Of other snakes there were the moccasins, water snakes, and esteemed very deadly. It is said that when an Indian is bitten by one of these he lies down to die without making any effort to save his life, whereas if a rattlesnake has harmed him he usually cures himself. Besides these there were the omnipresent garter snakes, and the grey or silver coach-whip, both harmless. The bull snake is said to grow to an enormous size, and is a kind of North American python or boa. About five miles from our camp was an old hut, which was occupied by a sheep-herder whom I knew. One night he heard a noise, and looking out of his bunk saw by the dim light of the fire an enormous snake crawling out of a hole in the corner of the room. He jumped out of bed and ran outside, and found a stick. He killed it, and it measured nearly eleven feet. It is called bull snake because it is popularly supposed to bellow, but I never heard it make any noise of such description.

On these prairies there are occasionally to be found cougars, commonly called panthers or "painters," although erroneously. In British Columbia they are called mountain lions, and the same name is applied to them in California, unless they are called California lions. I am informed by a naturalist friend that they are the same species as the South American puma. I knew a man in Colorado City who was a great hunter of these animals, and he had half a dozen hunting dogs torn and scratched all over their bodies, with ears missing, and one with half a tongue, who had suffered from the teeth and claws of these cougars. He kept one in a cage which was much too small for it, and I was often tempted to poison it to put an end to its misery. This man had a regular menagerie at the back of his house, consisting of various birds, this cougar, and two bears.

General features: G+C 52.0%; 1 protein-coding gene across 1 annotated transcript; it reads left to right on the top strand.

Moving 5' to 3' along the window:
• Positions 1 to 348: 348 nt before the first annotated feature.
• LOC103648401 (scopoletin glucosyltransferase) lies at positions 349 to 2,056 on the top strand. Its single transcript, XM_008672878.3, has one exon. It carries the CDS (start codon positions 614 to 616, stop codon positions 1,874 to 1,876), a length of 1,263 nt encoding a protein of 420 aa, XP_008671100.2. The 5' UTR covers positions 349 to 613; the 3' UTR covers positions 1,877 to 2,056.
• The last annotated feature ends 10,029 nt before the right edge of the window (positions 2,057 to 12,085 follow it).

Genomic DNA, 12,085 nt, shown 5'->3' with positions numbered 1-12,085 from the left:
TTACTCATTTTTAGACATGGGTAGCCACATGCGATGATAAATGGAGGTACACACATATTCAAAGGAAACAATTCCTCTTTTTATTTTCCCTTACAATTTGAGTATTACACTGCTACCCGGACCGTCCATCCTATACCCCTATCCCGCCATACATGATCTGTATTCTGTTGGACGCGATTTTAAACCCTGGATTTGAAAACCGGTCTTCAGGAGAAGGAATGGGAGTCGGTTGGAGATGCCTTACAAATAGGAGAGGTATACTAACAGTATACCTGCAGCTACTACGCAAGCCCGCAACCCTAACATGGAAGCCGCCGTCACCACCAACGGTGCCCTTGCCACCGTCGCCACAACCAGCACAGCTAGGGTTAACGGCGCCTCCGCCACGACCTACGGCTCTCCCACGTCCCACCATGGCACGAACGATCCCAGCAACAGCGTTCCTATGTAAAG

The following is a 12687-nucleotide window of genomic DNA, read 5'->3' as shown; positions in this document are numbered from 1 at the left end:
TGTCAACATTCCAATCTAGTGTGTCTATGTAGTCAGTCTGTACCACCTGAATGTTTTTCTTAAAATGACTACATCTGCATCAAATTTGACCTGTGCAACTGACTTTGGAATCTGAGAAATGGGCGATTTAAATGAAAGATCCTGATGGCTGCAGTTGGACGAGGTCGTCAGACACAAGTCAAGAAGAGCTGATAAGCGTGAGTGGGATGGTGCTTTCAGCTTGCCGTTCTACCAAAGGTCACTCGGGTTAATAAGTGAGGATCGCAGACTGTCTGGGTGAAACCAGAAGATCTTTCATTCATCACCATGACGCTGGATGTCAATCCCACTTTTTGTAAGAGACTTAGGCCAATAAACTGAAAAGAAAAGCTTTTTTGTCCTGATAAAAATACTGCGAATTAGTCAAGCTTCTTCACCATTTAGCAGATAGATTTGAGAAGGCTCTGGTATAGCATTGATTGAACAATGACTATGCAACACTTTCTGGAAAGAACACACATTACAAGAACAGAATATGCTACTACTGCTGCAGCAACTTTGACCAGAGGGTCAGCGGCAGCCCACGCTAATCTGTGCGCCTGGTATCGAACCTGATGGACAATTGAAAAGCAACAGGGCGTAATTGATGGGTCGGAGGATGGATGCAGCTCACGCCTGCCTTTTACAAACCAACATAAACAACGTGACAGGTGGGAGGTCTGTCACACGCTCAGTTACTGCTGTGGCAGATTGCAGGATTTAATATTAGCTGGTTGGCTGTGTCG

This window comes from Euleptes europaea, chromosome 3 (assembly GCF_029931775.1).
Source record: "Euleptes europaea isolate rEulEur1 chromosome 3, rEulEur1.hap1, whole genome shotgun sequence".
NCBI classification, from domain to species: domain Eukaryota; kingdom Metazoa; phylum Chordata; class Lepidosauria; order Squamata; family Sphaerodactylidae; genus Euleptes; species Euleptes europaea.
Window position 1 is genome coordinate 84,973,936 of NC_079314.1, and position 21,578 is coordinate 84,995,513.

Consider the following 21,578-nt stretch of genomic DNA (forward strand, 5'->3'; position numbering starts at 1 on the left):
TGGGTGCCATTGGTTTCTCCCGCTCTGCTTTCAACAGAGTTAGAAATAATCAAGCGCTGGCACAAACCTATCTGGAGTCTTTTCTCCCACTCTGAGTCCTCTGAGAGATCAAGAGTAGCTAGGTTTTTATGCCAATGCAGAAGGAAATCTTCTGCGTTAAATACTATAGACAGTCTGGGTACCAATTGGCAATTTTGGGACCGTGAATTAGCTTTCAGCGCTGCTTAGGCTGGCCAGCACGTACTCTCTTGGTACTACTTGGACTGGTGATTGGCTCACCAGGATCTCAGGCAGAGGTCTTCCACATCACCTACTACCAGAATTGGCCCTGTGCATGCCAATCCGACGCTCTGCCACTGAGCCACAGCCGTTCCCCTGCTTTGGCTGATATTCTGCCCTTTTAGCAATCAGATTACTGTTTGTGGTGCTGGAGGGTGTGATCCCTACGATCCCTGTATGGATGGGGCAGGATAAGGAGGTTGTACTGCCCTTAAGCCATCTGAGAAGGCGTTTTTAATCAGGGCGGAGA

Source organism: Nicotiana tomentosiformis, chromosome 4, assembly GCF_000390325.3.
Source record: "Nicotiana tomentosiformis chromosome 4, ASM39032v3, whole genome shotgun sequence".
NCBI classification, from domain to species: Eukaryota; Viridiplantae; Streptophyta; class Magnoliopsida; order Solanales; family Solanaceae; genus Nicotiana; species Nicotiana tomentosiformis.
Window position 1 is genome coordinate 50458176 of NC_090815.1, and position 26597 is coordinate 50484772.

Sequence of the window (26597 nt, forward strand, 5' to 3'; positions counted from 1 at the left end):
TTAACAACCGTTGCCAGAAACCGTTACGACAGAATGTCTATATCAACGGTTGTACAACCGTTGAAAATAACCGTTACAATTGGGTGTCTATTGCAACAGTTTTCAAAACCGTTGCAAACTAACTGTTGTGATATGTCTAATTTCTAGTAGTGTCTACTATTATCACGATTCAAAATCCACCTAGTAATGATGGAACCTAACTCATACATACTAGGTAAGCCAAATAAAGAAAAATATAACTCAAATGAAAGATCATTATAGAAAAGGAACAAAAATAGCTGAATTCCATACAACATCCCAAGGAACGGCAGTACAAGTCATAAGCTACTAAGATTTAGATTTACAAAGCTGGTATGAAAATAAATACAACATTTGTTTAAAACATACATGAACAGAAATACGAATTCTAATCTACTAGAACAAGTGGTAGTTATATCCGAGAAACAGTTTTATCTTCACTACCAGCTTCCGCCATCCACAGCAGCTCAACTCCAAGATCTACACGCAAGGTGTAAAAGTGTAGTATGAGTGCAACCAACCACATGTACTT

These bears are not infrequently to be met with on the prairies, and while I was staying in a town one was brought in in a wagon. Bruin had been captured by four cowboys, who had lassoed and tied it. He weighed about 600 lbs., and was a black bear, for the cinnamon and grizzly do not, I believe, range in open level country.

Besides these harmful animals there were plenty of antelopes to be found, if one went to look for them, and the cowardly slinking coyote was often to be seen as one rode across the prairie; and often in walking I found tortoises with bright red eyes. These were small, about six inches long. In the creeks were plenty of mud turtles, which are fond of scrambling on to logs to sun themselves. If disturbed they drop into the water instantly, giving rise to a saying to express quickness, "like a mud turtle off a log."

I have said nothing of bison. Perhaps there are none now, but in 1884 there were supposed to be still a few on the Llano Estacado or Stakes Plain. I knew one man who used to go hunting them every year and usually killed a few. But the last time I saw him he was on a "jamboree," or spree, and killed his unfortunate horse by tying it up without feeding it or giving it water while he was drinking or drunk, and so he did not make his usual trip. But I imagine there can be few or none left now, and probably the only representatives of the race are in the National Park.

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Morley Roberts's essay: Texas Animals